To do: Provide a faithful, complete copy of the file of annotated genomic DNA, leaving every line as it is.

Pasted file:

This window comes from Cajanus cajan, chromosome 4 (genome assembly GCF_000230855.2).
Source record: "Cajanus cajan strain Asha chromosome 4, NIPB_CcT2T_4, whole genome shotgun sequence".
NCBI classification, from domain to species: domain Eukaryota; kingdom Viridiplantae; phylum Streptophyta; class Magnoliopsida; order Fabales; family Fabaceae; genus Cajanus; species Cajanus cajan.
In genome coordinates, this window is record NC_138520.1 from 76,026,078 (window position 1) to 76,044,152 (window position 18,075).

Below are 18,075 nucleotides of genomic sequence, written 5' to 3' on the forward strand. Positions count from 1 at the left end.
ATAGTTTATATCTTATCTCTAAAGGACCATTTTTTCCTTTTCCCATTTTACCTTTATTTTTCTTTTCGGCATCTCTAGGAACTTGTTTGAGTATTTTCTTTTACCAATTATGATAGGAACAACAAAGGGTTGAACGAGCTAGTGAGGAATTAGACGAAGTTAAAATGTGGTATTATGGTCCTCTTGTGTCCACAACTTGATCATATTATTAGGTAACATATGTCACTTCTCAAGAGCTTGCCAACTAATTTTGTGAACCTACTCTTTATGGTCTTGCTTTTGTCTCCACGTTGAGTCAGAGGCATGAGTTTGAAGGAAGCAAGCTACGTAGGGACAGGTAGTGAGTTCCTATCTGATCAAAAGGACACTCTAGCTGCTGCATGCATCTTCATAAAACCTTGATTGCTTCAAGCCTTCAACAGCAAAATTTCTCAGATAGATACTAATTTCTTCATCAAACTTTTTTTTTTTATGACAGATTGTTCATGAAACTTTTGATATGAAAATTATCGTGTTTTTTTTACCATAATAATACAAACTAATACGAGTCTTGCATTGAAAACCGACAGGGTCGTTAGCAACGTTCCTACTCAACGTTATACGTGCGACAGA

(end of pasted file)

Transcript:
This window comes from Cajanus cajan, chromosome 4 (genome assembly GCF_000230855.2).
Source record: "Cajanus cajan strain Asha chromosome 4, NIPB_CcT2T_4, whole genome shotgun sequence".
NCBI classification, from domain to species: domain Eukaryota; kingdom Viridiplantae; phylum Streptophyta; class Magnoliopsida; order Fabales; family Fabaceae; genus Cajanus; species Cajanus cajan.
In genome coordinates, this window is record NC_138520.1 from 76,026,078 (window position 1) to 76,044,152 (window position 18,075).

Below are 18,075 nucleotides of genomic sequence, written 5' to 3' on the forward strand. Positions count from 1 at the left end.
ATAGTTTATATCTTATCTCTAAAGGACCATTTTTTCCTTTTCCCATTTTACCTTTATTTTTCTTTTCGGCATCTCTAGGAACTTGTTTGAGTATTTTCTTTTACCAATTATGATAGGAACAACAAAGGGTTGAACGAGCTAGTGAGGAATTAGACGAAGTTAAAATGTGGTATTATGGTCCTCTTGTGTCCACAACTTGATCATATTATTAGGTAACATATGTCACTTCTCAAGAGCTTGCCAACTAATTTTGTGAACCTACTCTTTATGGTCTTGCTTTTGTCTCCACGTTGAGTCAGAGGCATGAGTTTGAAGGAAGCAAGCTACGTAGGGACAGGTAGTGAGTTCCTATCTGATCAAAAGGACACTCTAGCTGCTGCATGCATCTTCATAAAACCTTGATTGCTTCAAGCCTTCAACAGCAAAATTTCTCAGATAGATACTAATTTCTTCATCAAACTTTTTTTTTTTATGACAGATTGTTCATGAAACTTTTGATATGAAAATTATCGTGTTTTTTTTACCATAATAATACAAACTAATACGAGTCTTGCATTGAAAACCGACAGGGTCGTTAGCAACGTTCCTACTCAACGTTATACGTGCGACAGA